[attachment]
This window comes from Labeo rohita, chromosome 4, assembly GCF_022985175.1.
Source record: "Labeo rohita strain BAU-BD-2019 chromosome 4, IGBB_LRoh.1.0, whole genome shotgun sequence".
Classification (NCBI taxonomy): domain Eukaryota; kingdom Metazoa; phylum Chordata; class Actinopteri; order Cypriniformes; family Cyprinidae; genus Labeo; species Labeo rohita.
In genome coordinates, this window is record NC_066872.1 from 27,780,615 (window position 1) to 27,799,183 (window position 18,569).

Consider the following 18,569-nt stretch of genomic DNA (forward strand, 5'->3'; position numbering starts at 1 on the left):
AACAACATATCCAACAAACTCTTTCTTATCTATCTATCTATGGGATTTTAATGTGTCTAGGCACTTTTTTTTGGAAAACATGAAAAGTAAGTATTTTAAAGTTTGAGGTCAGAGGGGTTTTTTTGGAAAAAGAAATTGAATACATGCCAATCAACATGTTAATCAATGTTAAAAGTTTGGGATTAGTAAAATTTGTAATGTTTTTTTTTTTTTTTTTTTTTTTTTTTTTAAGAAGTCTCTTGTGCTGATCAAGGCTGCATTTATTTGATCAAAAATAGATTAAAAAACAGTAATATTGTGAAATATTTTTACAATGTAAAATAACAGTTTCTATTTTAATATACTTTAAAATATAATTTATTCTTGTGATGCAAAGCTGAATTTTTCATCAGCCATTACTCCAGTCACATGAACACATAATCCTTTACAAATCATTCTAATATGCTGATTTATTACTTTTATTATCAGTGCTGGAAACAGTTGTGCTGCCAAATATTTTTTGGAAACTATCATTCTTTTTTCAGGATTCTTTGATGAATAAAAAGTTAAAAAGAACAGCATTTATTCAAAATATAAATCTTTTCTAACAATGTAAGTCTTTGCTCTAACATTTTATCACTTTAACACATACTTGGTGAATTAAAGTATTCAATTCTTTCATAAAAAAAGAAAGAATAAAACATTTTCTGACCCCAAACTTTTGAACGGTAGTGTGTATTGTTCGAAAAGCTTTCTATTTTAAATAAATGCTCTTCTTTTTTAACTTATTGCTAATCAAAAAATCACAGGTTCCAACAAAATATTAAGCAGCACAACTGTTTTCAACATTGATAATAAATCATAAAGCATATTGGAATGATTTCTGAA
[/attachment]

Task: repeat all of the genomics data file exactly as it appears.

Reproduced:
This window comes from Labeo rohita, chromosome 4, assembly GCF_022985175.1.
Source record: "Labeo rohita strain BAU-BD-2019 chromosome 4, IGBB_LRoh.1.0, whole genome shotgun sequence".
Classification (NCBI taxonomy): domain Eukaryota; kingdom Metazoa; phylum Chordata; class Actinopteri; order Cypriniformes; family Cyprinidae; genus Labeo; species Labeo rohita.
In genome coordinates, this window is record NC_066872.1 from 27,780,615 (window position 1) to 27,799,183 (window position 18,569).

Consider the following 18,569-nt stretch of genomic DNA (forward strand, 5'->3'; position numbering starts at 1 on the left):
AACAACATATCCAACAAACTCTTTCTTATCTATCTATCTATGGGATTTTAATGTGTCTAGGCACTTTTTTTTGGAAAACATGAAAAGTAAGTATTTTAAAGTTTGAGGTCAGAGGGGTTTTTTTGGAAAAAGAAATTGAATACATGCCAATCAACATGTTAATCAATGTTAAAAGTTTGGGATTAGTAAAATTTGTAATGTTTTTTTTTTTTTTTTTTTTTTTTTTTTTAAGAAGTCTCTTGTGCTGATCAAGGCTGCATTTATTTGATCAAAAATAGATTAAAAAACAGTAATATTGTGAAATATTTTTACAATGTAAAATAACAGTTTCTATTTTAATATACTTTAAAATATAATTTATTCTTGTGATGCAAAGCTGAATTTTTCATCAGCCATTACTCCAGTCACATGAACACATAATCCTTTACAAATCATTCTAATATGCTGATTTATTACTTTTATTATCAGTGCTGGAAACAGTTGTGCTGCCAAATATTTTTTGGAAACTATCATTCTTTTTTCAGGATTCTTTGATGAATAAAAAGTTAAAAAGAACAGCATTTATTCAAAATATAAATCTTTTCTAACAATGTAAGTCTTTGCTCTAACATTTTATCACTTTAACACATACTTGGTGAATTAAAGTATTCAATTCTTTCATAAAAAAAGAAAGAATAAAACATTTTCTGACCCCAAACTTTTGAACGGTAGTGTGTATTGTTCGAAAAGCTTTCTATTTTAAATAAATGCTCTTCTTTTTTAACTTATTGCTAATCAAAAAATCACAGGTTCCAACAAAATATTAAGCAGCACAACTGTTTTCAACATTGATAATAAATCATAAAGCATATTGGAATGATTTCTGAA